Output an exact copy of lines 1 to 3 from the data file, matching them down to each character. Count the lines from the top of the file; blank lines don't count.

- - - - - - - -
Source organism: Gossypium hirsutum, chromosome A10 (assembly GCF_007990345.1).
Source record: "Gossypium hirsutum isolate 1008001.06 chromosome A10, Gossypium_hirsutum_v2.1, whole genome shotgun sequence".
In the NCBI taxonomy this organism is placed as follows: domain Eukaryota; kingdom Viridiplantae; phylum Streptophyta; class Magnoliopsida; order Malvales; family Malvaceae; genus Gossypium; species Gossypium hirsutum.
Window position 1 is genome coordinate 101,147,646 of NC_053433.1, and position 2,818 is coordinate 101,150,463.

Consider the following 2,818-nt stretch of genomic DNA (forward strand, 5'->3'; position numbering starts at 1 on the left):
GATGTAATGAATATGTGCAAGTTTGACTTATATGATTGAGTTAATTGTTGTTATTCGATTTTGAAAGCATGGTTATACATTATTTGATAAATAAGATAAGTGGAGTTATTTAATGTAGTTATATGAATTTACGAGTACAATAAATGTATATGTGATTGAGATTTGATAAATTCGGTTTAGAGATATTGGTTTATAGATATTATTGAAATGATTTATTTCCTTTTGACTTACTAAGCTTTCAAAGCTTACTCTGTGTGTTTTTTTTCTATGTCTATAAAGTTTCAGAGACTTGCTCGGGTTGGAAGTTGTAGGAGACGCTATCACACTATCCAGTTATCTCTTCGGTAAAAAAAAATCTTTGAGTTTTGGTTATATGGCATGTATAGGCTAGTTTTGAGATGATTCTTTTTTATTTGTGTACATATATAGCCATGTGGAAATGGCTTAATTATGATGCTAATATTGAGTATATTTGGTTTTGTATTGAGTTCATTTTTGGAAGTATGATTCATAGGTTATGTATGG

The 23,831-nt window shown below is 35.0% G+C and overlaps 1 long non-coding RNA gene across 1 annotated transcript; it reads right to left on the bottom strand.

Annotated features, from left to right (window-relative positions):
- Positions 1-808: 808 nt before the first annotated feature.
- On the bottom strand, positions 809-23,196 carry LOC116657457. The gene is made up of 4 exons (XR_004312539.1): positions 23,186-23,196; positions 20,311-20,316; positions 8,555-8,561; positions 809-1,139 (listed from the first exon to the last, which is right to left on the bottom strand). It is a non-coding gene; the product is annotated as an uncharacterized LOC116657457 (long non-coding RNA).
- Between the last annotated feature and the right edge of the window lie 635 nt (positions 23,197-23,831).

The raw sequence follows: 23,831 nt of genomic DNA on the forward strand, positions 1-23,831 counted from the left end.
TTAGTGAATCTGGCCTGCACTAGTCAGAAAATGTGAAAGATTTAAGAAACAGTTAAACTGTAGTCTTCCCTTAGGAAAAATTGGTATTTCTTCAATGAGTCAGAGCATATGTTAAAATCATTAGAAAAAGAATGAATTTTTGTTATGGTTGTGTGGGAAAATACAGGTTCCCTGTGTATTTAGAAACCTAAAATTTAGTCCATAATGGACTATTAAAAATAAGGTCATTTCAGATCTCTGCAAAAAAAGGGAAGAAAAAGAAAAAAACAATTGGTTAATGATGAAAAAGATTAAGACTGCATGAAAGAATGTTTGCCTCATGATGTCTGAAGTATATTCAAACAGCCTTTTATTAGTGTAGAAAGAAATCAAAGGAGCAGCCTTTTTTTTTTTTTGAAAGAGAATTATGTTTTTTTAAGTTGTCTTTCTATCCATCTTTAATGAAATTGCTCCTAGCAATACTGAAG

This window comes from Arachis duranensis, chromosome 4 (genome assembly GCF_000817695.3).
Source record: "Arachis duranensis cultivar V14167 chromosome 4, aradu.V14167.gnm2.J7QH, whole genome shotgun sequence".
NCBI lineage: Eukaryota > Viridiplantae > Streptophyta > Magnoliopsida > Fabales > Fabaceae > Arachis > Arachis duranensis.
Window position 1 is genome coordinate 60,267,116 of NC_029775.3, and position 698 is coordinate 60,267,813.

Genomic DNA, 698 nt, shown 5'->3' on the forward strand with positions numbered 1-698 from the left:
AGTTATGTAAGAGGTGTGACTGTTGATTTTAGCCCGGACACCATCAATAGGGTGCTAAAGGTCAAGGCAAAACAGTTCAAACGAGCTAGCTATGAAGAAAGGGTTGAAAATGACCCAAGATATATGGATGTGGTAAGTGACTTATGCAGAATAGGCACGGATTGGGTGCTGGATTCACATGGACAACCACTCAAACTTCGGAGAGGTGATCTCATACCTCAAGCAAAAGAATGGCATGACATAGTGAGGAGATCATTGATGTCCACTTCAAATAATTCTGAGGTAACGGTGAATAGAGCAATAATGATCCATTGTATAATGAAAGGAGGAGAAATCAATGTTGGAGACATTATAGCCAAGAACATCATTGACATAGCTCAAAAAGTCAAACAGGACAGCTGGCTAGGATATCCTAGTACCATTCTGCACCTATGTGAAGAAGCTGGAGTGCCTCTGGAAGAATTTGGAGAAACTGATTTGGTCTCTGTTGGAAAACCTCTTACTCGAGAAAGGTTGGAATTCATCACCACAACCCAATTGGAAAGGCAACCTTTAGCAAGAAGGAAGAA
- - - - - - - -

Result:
Source organism: Gossypium hirsutum, chromosome A10 (assembly GCF_007990345.1).
Source record: "Gossypium hirsutum isolate 1008001.06 chromosome A10, Gossypium_hirsutum_v2.1, whole genome shotgun sequence".
In the NCBI taxonomy this organism is placed as follows: domain Eukaryota; kingdom Viridiplantae; phylum Streptophyta; class Magnoliopsida; order Malvales; family Malvaceae; genus Gossypium; species Gossypium hirsutum.